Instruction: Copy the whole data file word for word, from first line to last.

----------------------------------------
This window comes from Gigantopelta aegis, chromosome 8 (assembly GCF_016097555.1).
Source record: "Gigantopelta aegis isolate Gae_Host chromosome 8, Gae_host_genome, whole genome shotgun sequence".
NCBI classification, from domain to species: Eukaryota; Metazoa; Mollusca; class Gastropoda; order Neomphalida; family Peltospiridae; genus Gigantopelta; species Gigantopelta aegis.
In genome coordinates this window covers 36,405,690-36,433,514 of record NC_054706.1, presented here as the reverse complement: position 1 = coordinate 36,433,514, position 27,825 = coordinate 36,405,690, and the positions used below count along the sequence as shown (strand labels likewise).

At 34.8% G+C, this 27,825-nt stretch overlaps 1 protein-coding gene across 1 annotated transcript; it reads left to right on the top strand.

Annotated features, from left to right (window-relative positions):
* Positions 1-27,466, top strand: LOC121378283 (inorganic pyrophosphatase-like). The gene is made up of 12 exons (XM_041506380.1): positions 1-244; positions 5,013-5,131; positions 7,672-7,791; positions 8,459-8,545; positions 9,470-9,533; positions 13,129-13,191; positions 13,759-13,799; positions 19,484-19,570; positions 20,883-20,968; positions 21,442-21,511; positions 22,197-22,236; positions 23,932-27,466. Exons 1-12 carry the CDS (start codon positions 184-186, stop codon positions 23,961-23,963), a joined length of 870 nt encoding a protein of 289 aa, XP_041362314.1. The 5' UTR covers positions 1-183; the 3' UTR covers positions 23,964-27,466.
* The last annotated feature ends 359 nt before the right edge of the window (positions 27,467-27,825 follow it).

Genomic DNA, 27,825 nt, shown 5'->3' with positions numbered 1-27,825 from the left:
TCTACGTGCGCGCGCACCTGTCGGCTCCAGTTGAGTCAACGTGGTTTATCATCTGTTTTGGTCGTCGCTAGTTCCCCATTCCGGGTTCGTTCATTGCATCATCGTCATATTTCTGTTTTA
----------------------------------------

This window comes from Gigantopelta aegis, chromosome 8 (assembly GCF_016097555.1).
Source record: "Gigantopelta aegis isolate Gae_Host chromosome 8, Gae_host_genome, whole genome shotgun sequence".
NCBI classification, from domain to species: Eukaryota; Metazoa; Mollusca; class Gastropoda; order Neomphalida; family Peltospiridae; genus Gigantopelta; species Gigantopelta aegis.
In genome coordinates this window covers 36,405,690-36,433,514 of record NC_054706.1, presented here as the reverse complement: position 1 = coordinate 36,433,514, position 27,825 = coordinate 36,405,690, and the positions used below count along the sequence as shown (strand labels likewise).

At 34.8% G+C, this 27,825-nt stretch overlaps 1 protein-coding gene across 1 annotated transcript; it reads left to right on the top strand.

Annotated features, from left to right (window-relative positions):
* Positions 1-27,466, top strand: LOC121378283 (inorganic pyrophosphatase-like). The gene is made up of 12 exons (XM_041506380.1): positions 1-244; positions 5,013-5,131; positions 7,672-7,791; positions 8,459-8,545; positions 9,470-9,533; positions 13,129-13,191; positions 13,759-13,799; positions 19,484-19,570; positions 20,883-20,968; positions 21,442-21,511; positions 22,197-22,236; positions 23,932-27,466. Exons 1-12 carry the CDS (start codon positions 184-186, stop codon positions 23,961-23,963), a joined length of 870 nt encoding a protein of 289 aa, XP_041362314.1. The 5' UTR covers positions 1-183; the 3' UTR covers positions 23,964-27,466.
* The last annotated feature ends 359 nt before the right edge of the window (positions 27,467-27,825 follow it).

Genomic DNA, 27,825 nt, shown 5'->3' with positions numbered 1-27,825 from the left:
TCTACGTGCGCGCGCACCTGTCGGCTCCAGTTGAGTCAACGTGGTTTATCATCTGTTTTGGTCGTCGCTAGTTCCCCATTCCGGGTTCGTTCATTGCATCATCGTCATATTTCTGTTTTA